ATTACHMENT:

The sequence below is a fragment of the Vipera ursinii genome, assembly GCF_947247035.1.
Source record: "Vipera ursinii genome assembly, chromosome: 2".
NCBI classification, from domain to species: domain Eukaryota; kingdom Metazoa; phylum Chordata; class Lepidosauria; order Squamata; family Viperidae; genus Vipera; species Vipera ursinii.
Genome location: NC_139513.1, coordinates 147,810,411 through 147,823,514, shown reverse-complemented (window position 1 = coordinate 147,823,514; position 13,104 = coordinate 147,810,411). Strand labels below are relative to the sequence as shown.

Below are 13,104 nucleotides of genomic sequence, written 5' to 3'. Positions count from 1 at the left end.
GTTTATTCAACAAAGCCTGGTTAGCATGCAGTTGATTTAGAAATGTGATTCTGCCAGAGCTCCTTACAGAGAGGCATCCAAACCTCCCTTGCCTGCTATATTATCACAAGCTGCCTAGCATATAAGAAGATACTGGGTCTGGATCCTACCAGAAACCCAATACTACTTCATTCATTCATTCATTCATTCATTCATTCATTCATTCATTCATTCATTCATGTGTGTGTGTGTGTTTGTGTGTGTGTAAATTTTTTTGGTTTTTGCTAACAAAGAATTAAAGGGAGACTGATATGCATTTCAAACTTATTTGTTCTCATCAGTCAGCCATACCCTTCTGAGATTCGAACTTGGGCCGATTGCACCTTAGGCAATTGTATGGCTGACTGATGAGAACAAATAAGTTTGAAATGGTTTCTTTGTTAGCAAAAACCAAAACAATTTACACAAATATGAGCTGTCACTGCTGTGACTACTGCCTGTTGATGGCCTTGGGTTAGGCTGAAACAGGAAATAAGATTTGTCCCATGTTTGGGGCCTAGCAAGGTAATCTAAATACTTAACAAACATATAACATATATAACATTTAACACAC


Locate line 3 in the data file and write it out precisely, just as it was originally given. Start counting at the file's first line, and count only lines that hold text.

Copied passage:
NCBI classification, from domain to species: domain Eukaryota; kingdom Metazoa; phylum Chordata; class Lepidosauria; order Squamata; family Viperidae; genus Vipera; species Vipera ursinii.